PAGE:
The Senate’s vote late Monday to pass an unemployment extension doesn’t mean the more than 2 million people who have lost their benefits can rest easy — the House isn’t likely to touch the issue until the end of the month, if at all.
While a band of House moderates have written to leaders asking them to consider the issue promptly — either with the Senate’s bill or an alternative — Speaker John A. Boehner has been clear that the Senate measure fails to meet his tests of creating jobs and being fiscally responsible. The Ohio Republican hasn’t put forward an alternative of his own.
The real question for House Republicans seems to be this — is there something they can get out of the White House and congressional Democrats in return for releasing benefits to the unemployed? Boehner and House Republican leaders have been pounding the table for the past year on any number of House-passed bills rolling back regulations, boosting energy exploration or overhauling government programs for things such as job training. But the Senate has become a killing ground for GOP bills, with Senate Majority Leader Harry Reid blocking an effort by Senate Republicans to simply hold votes on many of those House GOP proposals last week.
Republicans had offered to put the bills into one smorgasbord amendment but the Democrats ultimately rejected that approach, too, given that they already had the votes in hand for a bipartisan bill hammered out over months.
Having gotten a bill through the Senate on a 59-38 vote Monday, Democrats have less incentive to compromise.
The broad, partisan power play leaves the unemployed held hostage to both procedure and the legislative calendar, with lawmakers headed toward a two-week recess as early as Thursday.
A majority of House Republicans believe long-term unemployment insurance is not necessary, members and aides said, and so far, Democrats and advocates have yet to show that inaction will lead to political repercussions.
A senior Obama administration official told CQ Roll Call that the White House would be willing to have constructive talks with Republicans on an unemployment extension. But the official cautioned the White House hasn’t seen Republicans propose anything that could pass the Senate.
Rep. Steve Chabot, R-Ohio, said in an interview last week that despite Ohio GOP Sen. Rob Portman’s assistance passing the bill in the Senate, his influence will not do much persuade Boehner, his home-state colleague.
“I don’t anticipate that there’s going to be a lot of support amongst most members in the House as far as doing anything about the unemployment insurance, unless we’re assured that it actually is going to create jobs. On its own, I don’t think it does that,” he said.
Chabot said he would potentially consider the extension if other jobs-related legislation were attached to it, for instance a measure spurring action on construction of the Keystone XL oil pipeline. A few other House Republicans have expressed similar sentiments.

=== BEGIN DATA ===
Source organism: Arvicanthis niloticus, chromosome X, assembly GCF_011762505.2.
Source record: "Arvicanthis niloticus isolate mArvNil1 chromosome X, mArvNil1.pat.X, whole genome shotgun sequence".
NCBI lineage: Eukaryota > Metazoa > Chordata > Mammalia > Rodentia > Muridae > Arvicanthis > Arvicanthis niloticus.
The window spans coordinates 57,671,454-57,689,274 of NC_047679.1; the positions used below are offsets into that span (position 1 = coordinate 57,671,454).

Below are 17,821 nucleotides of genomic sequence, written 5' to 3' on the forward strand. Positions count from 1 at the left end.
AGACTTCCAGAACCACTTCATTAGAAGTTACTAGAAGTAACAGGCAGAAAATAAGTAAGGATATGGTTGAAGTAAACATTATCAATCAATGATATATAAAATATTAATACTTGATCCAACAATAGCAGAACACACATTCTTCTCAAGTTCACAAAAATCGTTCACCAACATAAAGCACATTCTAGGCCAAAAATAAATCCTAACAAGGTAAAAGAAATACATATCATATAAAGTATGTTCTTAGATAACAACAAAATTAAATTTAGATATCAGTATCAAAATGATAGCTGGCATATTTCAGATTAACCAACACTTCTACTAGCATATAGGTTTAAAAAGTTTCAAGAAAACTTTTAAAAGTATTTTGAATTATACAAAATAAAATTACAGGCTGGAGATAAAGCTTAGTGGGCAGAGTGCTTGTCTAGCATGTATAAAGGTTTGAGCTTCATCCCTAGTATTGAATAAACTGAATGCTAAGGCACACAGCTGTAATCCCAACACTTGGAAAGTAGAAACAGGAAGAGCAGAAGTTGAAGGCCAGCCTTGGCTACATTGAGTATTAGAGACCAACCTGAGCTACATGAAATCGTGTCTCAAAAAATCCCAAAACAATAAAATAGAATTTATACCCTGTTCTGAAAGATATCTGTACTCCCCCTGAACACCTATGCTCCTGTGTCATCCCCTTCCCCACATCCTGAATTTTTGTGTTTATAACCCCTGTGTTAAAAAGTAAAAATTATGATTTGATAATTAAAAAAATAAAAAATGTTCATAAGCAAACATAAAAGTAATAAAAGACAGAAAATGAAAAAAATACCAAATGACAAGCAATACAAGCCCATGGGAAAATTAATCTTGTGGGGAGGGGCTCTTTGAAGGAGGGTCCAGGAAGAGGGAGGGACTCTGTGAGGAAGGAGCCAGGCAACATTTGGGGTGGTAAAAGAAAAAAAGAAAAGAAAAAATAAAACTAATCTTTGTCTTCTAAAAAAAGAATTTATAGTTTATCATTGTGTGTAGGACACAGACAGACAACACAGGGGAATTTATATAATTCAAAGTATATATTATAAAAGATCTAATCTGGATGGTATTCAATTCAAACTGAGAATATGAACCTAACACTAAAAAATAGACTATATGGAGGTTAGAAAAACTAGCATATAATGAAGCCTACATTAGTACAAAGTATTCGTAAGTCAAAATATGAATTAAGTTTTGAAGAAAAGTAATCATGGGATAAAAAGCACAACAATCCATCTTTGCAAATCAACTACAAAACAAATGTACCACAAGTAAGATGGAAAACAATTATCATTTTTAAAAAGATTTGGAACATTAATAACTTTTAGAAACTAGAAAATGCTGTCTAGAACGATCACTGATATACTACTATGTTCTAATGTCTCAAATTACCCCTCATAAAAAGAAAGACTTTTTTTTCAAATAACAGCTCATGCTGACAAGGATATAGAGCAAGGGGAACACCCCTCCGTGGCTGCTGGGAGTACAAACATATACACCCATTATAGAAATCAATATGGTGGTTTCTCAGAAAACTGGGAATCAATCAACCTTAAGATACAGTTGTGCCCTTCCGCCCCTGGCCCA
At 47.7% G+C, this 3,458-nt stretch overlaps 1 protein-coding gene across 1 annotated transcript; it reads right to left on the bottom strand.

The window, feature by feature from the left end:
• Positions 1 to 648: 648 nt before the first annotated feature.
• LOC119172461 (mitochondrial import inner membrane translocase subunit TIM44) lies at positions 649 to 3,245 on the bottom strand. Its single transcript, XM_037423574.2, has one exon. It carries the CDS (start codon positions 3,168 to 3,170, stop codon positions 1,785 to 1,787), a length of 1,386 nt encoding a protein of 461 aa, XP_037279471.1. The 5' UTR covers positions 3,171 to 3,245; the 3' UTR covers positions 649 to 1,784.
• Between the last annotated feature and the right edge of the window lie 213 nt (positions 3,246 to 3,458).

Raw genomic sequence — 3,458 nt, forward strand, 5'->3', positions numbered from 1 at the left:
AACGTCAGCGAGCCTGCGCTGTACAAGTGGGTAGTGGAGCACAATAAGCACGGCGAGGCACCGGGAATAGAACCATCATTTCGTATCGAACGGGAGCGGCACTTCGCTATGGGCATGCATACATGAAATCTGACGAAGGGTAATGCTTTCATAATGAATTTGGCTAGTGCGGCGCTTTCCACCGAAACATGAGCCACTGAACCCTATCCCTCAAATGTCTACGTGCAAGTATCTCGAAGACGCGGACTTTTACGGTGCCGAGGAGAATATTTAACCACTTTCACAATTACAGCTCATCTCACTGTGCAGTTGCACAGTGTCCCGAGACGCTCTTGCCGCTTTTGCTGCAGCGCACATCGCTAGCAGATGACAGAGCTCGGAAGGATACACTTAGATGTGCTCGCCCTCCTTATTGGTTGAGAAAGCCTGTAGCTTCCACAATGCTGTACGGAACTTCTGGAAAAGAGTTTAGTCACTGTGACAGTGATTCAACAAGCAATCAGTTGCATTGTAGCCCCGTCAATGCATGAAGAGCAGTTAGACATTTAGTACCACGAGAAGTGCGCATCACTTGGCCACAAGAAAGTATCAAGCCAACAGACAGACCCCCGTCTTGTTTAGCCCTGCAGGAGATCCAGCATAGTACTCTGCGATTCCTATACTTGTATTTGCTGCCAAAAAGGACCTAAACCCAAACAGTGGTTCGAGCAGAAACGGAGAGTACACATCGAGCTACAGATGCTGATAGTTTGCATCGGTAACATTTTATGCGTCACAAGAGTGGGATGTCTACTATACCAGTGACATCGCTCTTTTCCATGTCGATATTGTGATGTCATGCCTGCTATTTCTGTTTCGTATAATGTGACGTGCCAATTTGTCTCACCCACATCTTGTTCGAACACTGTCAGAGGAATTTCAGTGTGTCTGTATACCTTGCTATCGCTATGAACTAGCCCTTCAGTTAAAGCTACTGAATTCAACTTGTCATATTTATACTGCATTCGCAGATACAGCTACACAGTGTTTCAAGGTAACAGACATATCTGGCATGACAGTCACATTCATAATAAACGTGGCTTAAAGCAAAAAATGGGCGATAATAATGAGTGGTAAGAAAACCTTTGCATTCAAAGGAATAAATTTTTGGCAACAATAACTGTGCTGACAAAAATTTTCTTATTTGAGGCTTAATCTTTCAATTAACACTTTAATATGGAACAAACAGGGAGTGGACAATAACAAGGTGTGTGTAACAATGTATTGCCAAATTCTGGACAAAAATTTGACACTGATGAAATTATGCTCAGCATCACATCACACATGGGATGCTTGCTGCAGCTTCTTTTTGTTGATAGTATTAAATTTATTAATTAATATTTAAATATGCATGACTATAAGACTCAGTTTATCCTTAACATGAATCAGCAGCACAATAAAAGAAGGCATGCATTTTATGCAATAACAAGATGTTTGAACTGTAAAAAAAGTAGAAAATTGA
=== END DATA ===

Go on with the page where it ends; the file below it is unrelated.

Still, within the GOP conference pressure to act on the extension is minimal. Of the 233 members, just seven signed on to a letter in December and again on Monday asking Boehner to act. Rep. Frank A. LoBiondo, R-N.J., spearheaded the latest communiqué, which was also signed by Reps. Chris Gibson, Michael G. Grimm and Peter T. King of New York; Jon Runyan and Christopher H. Smith of New Jersey; and Joe Heck of Nevada. If those seven joined all 200 Democrats in voting for an extension, it still would not have enough votes to pass.
“As many Americans continue to struggle without benefits, we respectfully request that the House immediately consider this bill or a similar measure to restore unemployment benefits to struggling Americans,” they wrote.
The Rothenberg Political Report/Roll Call finds Gibson, one of the letter’s signatories, in a Tilts Republican race and Grimm and Heck in Lean Republican contests this fall. The others are not considered to be in difficult races. If the House does act, it will be for the benefit of those few vulnerable House Republicans. Boehner has been careful to leave the door open to action, and his spokesman, Michael Steel, reiterated his position that the extension is not out of the question.
Steel told reporters Monday that the House GOP is “willing to look at extending emergency unemployment insurance as long as it includes provisions to help create more private-sector jobs,” and complained about Senate Democrats dismissing the House’s proposals.
“The speaker has said since before Christmas that we are open to looking at extending emergency UI again — as long as it is paid-for, and does something to create more private-sector jobs,” Steel added.
Boehner has rarely allowed a bill on the floor that passes with a majority of his conference opposed. Doing so in this case could invite criticism for Boehner and his leadership team — problems more politically harmful than the current complaints coming from the left.
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